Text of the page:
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ANTERIOR PITUITARY HORMONES AND FEEDBACK CONTROL

ANTERIOR PITUITARY HORMONES AND FEEDBACK CONTROL

The quantitative and temporal secretion of the pituitary trophic hormones is tightly regulated and controlled at three levels: (1) Adenohypophysiotropic hormones from the hypothalamus are secreted into the portal system and act on pituitary G-protein–linked cell surface membrane binding sites, resulting in either positive or negative signals mediating pituitary hormone gene transcription and secretion. (2) Circulating hormones from the target glands provide negative feedback regulation of their trophic hormones. (3) Intrapituitary autocrine and paracrine cytokines and growth factors act locally to regulate cell development and function. The hypothalamic-releasing hormones include growth hormone–releasing hormone (GHRH), corticotropin- releasing hormone (CRH), thyrotropin-releasing hormone (TRH), and gonadotropin-releasing hormone (GnRH). The two hypothalamic inhibitory regulatory factors are somatostatin and dopamine, which suppress the secretion of growth hormone (GH) and prolactin, respectively. The six anterior pituitary trophic hormones—corticotropin (adrenocorticotropic hormone [ACTH]), GH, thyrotropin (thyroid-stimulating hormone [TSH]), follicle-stimulating hormone (FSH), luteinizing hormone (LH), and prolactin—are secreted in a pulsatile fashion into the cavernous sinuses and circulate systemically.

ANTERIOR PITUITARY HORMONES AND FEEDBACK CONTROL


Hypothalamic–pituitary–target gland hormonal systems function in a feedback loop, where the target gland blood hormone concentration—or a biochemical surrogate—determines the rate of secretion of the hypothalamic factor and pituitary trophic hormone. The feedback system may be “negative,” in which the target gland hormone inhibits the hypothalamic– pituitary unit, or “positive,” in which the target gland hormone or surrogate increases the hypothalamic– pituitary unit secretion. These two feedback control systems may be closed loop (regulation is restricted to the interacting trophic and target gland hormones) or open loop (the nervous system or other factors influence the feedback loop). All hypothalamic–pituitary–target gland feedback loops are in part open loop—they have some degree of nervous system (emotional and exteroceptive influences) inputs that either alter the setpoint of the feedback control system or can override the closed-loop controls. Feedback inhibition to the hypothalamus and pituitary is also provided by other target gland factors. For example, inhibin, a heterodimeric glycoprotein product of the Sertoli cell of the testes and the ovarian granulosa cell, provides negative feedback on the secretion of FSH from the pituitary. Synthesis and secretion of gonadal inhibin is induced by FSH.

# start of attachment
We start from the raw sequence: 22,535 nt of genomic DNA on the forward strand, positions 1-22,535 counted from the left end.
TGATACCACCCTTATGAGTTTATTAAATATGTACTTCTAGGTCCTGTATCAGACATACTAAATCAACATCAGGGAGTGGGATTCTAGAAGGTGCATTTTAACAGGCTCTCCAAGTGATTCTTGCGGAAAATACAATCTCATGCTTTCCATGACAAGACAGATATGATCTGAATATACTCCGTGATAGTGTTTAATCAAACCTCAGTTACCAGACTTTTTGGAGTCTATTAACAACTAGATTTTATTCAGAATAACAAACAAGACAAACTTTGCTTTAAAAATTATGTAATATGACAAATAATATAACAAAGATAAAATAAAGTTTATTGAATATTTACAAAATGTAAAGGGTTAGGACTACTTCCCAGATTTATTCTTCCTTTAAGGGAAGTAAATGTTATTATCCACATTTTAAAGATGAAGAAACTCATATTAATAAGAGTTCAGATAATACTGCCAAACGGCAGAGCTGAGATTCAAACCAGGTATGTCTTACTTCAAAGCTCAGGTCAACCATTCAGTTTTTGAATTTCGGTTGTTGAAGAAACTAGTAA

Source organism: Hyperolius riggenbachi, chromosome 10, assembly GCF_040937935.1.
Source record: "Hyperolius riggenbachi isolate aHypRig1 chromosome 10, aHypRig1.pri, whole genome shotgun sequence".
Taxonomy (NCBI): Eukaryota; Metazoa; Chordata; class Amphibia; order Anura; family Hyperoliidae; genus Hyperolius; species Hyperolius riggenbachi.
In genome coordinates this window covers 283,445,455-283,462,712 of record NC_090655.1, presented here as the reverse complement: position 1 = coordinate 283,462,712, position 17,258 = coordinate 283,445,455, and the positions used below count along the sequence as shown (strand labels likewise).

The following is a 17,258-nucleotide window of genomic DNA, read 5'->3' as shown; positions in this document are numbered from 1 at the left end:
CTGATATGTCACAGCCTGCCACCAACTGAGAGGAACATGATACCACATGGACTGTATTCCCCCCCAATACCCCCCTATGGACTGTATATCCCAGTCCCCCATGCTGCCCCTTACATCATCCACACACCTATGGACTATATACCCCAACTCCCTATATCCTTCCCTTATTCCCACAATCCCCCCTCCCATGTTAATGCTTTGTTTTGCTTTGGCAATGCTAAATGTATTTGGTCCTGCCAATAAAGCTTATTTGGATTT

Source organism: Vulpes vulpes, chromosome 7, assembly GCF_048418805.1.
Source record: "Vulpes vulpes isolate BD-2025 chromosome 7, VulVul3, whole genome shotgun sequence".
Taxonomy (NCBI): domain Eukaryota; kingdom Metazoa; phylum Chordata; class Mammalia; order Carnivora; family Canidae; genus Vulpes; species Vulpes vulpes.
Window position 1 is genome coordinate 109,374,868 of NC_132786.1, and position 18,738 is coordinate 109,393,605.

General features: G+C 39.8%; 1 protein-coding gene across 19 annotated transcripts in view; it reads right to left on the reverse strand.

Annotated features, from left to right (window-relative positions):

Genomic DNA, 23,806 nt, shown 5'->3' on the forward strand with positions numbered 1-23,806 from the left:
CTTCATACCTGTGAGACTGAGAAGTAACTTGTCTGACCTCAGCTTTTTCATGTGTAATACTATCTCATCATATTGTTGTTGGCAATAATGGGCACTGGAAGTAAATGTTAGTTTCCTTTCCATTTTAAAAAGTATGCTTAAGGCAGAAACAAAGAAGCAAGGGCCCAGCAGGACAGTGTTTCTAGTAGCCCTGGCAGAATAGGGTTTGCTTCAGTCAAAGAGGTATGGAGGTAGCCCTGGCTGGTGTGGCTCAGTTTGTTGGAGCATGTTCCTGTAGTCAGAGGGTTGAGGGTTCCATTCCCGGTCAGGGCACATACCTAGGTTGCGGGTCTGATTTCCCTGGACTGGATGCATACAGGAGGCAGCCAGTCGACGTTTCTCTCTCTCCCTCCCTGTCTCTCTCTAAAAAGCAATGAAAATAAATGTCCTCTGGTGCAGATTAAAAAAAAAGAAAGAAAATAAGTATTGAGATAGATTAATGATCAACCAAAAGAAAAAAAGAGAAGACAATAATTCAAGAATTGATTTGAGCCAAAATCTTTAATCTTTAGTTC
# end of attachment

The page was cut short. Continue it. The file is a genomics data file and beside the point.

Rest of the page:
Blood levels of trophic and target gland hormones are also affected by endogenous secretory rhythms. Most hormonal axes have an endogenous secretory rhythm of 24 hours—termed circadian or diurnal rhythms—and are regulated by retinal inputs and hypothalamic nuclei. The retinohypothalamic tract affects the circadian pulse generators in the hypothalamic suprachiasmatic nuclei. Rhythms that occur more frequently than once a day are termed ultradian rhythms, and those that have a period longer than a day are termed infradian rhythms (e.g., menstrual cycle). Examples of circadian rhythms of pituitary and target gland hormones include the following: GH and prolactin secretion is highest shortly after the onset of sleep; cortisol secretion is lowest at 11 pm and highest between 2 and 6 am; and testosterone secretion is highest in the morning. In addition, GH, ACTH, and prolactin are also secreted in brief regular pulses, reflecting the pulsatile release of their respective hypothalamic releasing factors.

The circadian and pulsatile secretion of pituitary and target gland hormones must be considered when assessing endocrine function. For example, because of pulsatile secretion, a single blood GH measurement is not a good assessment of either hyperfunction or hypofunction of pituitary somatotropes; the serum concentration of the GH-dependent peptide insulinlike growth factor 1 (IGF-1)—because of its much longer serum

half-life—provides a better assessment of GH secretory status. Circulating hormone concentrations are a function of circadian rhythms and hormone clearance rates; laboratories standardize the reference ranges for hormones based on the time of day. For example, the reference range for cortisol changes depending on whether it is measured in the morning or afternoon. Normal serum testosterone concentrations are standardized based on samples obtained from morning venipuncture. Disrupted circadian rhythms should clue the clinician to possible endocrine dysfunction—thus, the loss of circadian ACTH secretion with high midnight concentrations of cortisol in the blood and saliva is consistent with ACTH-dependent Cushing syndrome.